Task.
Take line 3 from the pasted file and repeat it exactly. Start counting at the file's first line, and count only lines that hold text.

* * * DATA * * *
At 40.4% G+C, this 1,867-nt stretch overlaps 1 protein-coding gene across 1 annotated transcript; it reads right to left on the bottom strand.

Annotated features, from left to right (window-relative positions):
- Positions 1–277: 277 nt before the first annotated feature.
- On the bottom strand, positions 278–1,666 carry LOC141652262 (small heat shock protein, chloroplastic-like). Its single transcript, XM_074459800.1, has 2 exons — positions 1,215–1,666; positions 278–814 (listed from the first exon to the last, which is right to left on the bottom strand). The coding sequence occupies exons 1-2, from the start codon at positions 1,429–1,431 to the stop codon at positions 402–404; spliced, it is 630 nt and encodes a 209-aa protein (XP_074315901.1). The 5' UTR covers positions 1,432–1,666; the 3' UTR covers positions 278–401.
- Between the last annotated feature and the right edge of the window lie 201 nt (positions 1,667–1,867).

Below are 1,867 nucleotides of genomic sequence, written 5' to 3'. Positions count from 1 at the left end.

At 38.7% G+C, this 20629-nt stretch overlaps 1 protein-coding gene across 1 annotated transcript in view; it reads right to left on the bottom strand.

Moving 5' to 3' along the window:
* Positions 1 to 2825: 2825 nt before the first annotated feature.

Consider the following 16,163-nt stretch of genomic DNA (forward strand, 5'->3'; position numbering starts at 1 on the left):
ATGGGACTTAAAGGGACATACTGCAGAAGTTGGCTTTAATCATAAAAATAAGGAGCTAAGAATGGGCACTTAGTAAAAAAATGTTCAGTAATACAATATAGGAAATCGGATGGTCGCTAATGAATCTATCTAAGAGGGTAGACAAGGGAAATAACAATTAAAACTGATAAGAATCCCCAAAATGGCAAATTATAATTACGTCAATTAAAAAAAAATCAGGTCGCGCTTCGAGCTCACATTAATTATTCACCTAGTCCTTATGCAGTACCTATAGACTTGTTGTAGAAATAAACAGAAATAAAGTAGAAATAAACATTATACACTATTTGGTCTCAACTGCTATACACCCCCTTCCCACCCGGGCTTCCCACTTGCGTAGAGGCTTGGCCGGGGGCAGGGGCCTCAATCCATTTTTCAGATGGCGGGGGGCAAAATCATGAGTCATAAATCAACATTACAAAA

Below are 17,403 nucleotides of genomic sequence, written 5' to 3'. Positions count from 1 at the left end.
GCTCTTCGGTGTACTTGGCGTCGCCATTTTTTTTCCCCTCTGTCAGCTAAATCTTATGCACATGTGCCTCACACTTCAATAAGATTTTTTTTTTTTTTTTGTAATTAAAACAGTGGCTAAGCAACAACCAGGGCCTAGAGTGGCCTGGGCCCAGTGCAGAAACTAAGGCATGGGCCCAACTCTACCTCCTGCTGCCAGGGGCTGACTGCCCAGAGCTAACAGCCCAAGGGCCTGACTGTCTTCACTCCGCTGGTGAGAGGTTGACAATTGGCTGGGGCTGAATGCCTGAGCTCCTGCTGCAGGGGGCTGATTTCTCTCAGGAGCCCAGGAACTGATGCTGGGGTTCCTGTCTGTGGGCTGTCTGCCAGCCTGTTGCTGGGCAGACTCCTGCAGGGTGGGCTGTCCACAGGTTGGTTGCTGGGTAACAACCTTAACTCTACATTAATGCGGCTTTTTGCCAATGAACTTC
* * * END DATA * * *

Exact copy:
- Positions 1–277: 277 nt before the first annotated feature.